Rainbow Organic Farms Co. is a producer member of the All Natural Beef Cooperative. Rainbow Organic Farms acts as the marketing arm of the All Natural Beef Cooperative. The All Natural Beef Cooperative consists of approximately twenty producer members. The producer members are small family farms located in north central and southeastern Kansas and South central Missouri. A small family farm may be defined as; a farm where the majority of the labor and management for the farm operations is done by the farmer and family members, the farmer depends on farming to obtain the majority of the family income, and a farm family’s net income from all sources (farm and non farm) is below the median non metropolitan income level of the specific state. In the above working definition of a small family farm, off farm employment does not serve as the operating backbone of the total household budget.
The majority of the All Natural Beef Cooperative members operate as small family farms. Most are third and fourth generation farm families. All of the producer members practice sustainable farming methods. The Appropriate Technology Transfer for Rural Areas (ATTRA) Beef Farm Sustainability Check sheet is used as a guideline.
The Organic Crop Improvement Association (OCIA) certifies several of the producers’ farms organic. These producers also raise OCIA certified grains which are sold through the Kansas Organic Producers Cooperative (KOP). The All Natural Beef Cooperative producer members’ background and activity, in using sustainable farming methods, range from certified organic farming and transitional farming to those who practice environmentally sustainable farming and currently not seeking organic certification. Rainbow Organic Farm Co. has been OCIA certified organic since 1994.
Nature’s Premium All Natural Beef USDA approved special label claims state that the beef are locally family farm raised without growth promoting hormones, subtherapeutic antibiotics, or animal by products. The beef are free ranged until corn fed finished. The carcass is dry aged 10 -14 days. Also the animals are raised and fed out on producer’s family farms. The beef is traceable from the retail counter to the farm and animal of origin.
PROJECT DESCRIPTION AND RESULTS
The two goals of this project are 1) to demonstrate how available data can be collected and utilized to assist small beef cooperatives of assuring beef quality and consistency, and 2) to demonstrate a cost effective way for small cooperatives to conduct cutting edge market research
Goal 1: To demonstrate how available data can be collected and utilized to assist small beef cooperatives of assuring beef quality and consistency.
Many small federal and state inspected meat plants do not have a USDA certified meat grader. Due to the limited carcass volume, it is cost prohibitive for mall producer cooperatives to afford the cost of a USDA meat grader. Also the producers are accustomed to selling their beef priced on “live weight” or “on hoof weight”.
A producer sheet and a processing sheet were maintained for each animal marketed through the all natural beef (ANB) cooperative for 1997 and 1998. Data as collected on over 1000 animals. The grid to determine producer price used carcass hanging weight and the USDA 5 area daily weighted average price. It was determined that too much variability existed in carcass yield to continue using this grid. Collecting the producer data and processor data allowed us to develop a better producer pricing grid system. The new grid utilizes the wholesale primal weights (wholesale yield) and current wholesale primal prices to calculate the price the producer will receive for each animal marketed through the ANB cooperative. This pricing grid correlates directly the wholesale primal value of an animal to the price paid to the producer. The producers were able to determine the breed and production methods that gave them the best dollar return. The producers feel this system is fairer. It also provides them with the necessary incentive for them to examine their production methods more closely. All Natural Beef quality and consistency showed a marked improvement with the implementation of the new grid system.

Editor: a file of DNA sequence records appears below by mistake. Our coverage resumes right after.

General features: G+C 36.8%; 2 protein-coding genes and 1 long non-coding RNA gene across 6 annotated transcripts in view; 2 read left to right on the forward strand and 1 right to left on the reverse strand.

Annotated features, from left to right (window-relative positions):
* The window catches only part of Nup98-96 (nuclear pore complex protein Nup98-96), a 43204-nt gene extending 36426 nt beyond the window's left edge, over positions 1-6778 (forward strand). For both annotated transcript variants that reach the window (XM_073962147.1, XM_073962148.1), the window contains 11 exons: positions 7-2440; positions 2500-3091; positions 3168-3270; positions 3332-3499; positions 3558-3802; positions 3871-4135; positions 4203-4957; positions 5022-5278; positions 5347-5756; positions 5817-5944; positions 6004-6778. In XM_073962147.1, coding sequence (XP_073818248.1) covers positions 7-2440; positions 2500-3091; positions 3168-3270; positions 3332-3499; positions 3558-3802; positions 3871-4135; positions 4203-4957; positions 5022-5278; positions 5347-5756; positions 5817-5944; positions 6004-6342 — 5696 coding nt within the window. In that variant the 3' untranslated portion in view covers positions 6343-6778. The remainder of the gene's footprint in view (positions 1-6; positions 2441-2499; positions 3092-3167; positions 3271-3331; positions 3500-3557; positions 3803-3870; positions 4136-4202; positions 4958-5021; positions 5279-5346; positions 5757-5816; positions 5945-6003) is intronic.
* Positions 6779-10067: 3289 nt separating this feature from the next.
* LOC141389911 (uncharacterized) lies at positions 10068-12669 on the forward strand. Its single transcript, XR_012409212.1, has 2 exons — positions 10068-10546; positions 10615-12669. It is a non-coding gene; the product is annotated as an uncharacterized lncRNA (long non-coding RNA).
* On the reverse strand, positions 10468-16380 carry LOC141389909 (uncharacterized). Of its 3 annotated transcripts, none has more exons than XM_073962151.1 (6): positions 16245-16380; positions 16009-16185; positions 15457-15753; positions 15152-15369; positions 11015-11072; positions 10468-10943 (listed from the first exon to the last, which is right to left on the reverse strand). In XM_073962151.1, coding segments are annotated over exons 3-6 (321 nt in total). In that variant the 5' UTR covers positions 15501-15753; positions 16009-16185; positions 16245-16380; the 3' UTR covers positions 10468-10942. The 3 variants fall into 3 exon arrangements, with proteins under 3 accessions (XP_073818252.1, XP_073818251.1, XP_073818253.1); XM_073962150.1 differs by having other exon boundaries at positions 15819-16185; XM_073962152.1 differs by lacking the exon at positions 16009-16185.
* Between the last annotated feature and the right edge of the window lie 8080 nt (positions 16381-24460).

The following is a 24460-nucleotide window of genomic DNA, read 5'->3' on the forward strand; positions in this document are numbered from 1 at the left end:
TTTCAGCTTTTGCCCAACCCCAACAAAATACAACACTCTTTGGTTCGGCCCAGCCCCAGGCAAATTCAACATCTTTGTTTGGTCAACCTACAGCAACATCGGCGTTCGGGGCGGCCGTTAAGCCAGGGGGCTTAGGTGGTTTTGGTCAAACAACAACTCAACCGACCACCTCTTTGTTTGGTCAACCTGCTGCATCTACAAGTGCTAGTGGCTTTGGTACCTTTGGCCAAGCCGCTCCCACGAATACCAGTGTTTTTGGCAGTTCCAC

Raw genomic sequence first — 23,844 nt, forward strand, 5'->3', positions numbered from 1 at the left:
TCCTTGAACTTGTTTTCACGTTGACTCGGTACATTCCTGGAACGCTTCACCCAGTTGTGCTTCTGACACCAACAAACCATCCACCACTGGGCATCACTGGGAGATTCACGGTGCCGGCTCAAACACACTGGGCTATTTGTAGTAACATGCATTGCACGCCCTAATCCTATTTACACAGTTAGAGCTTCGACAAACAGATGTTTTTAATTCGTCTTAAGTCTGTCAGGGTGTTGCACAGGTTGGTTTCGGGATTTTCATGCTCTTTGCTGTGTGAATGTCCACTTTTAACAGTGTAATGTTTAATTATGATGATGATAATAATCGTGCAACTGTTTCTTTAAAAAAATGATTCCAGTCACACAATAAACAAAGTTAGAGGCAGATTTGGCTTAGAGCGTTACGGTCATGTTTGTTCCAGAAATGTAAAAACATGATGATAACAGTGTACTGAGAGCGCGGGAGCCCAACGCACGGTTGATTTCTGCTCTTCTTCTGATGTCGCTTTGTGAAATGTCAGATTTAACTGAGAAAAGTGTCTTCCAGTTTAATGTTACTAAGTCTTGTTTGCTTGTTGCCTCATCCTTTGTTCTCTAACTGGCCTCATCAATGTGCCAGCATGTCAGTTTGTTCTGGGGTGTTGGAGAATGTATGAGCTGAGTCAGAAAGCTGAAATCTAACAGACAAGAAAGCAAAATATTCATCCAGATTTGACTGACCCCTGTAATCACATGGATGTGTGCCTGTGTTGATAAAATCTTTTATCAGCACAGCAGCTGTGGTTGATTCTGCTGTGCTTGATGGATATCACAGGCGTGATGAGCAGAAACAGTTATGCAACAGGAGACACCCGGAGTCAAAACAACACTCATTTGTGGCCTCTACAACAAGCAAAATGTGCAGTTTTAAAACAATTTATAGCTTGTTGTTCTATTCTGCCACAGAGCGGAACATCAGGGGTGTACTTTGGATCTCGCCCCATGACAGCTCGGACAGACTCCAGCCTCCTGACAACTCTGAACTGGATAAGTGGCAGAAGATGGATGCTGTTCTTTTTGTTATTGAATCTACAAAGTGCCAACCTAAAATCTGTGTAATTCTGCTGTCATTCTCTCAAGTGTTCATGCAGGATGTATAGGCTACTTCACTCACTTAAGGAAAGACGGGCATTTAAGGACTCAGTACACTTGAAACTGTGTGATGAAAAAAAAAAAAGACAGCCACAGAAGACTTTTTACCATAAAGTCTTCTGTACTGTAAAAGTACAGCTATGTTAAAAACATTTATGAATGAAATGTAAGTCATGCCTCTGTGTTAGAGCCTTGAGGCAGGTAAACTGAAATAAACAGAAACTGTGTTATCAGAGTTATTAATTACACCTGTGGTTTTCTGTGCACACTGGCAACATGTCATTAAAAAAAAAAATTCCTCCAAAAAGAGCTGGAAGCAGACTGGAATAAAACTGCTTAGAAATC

Goal 2. To determine a cost effective way for small cooperatives to conduct cutting edge market research.
The people at the front line determine sales. The retail meat managers and meat employees behind the counter can make or break sales of meat products. This is especially true of new meat products. A survey of meat managers attitudes towards Natures Premium All Natural Beef was conducted. This survey was initiated to help the meat managers be aware of all natural beef and its’ quality. Is also provided beef quality feedback for the producers.
Meat Manager Attitudes Towards Natural Beef:
The survey of meat managers focused on the Nature’s Premium All Natural Beef for 15 consecutive weeks regarding their preferences about beef products in their stores. The manager were to fill out one survey per week for 15 consecutive weeks after preparing and eating Nature’s Premium All Natural Beef. The questions included ranking product attributes such as price, flavor, shrinkage, appearance before and after cooking, juiciness, tenderness, attractiveness, willingness to recommend, moisture, freshness, and overall eating experience. The ranking ranged from one to seven, one being more favorable than other meat products in the case and seven being less favorable than other meat products in the case. The origin of the cut was the factor chosen to average the responses to the 16 questions. The categories were ROUND (Eye of round, Inside round, Rump roast, Top Round), RIB (Rib eye, Rib), LOIN (KC strip, Sirloin, Strip, T bone, Tenderloin, Top Sirloin), GROUND BEEF (Ground Beef), and CHUCK (Chuck roast, Arm clod, Brisket, Flank Steak, London Broil, Tri-tip).
Consistently throughout all 16 questions, the most favorable rankings came from cuts out of the LOIN, with an average answer of 1.9. Flavor, freedom from moisture, and willingness to recommend are strong characteristics the managers associated with LOIN cuts. However, the managers were not especially favorable to the price of the LOIN cuts. The average of the answers for RIB cuts was a 2.45, CHUCK cuts 2.5, ROUND cuts 3.07 and GROUND BEEF 3.375. The most favorable attributes of RIB cuts were ease of judging meat quality, and appearance of meat after cooking, the least, amount of fat in the meat. The most favorable characteristic for both CHUCK cuts and ROUND cuts was freedom from moisture in the package. The least favorable for these two categories of cuts was price. The most favorable attribute of GROUND BEEF was the price; the least, shrinkage during cooking. Emphasis that is directed towards keeping the favorable qualities consistent will prove effective in delivering a consistent, reliable product to the meat case.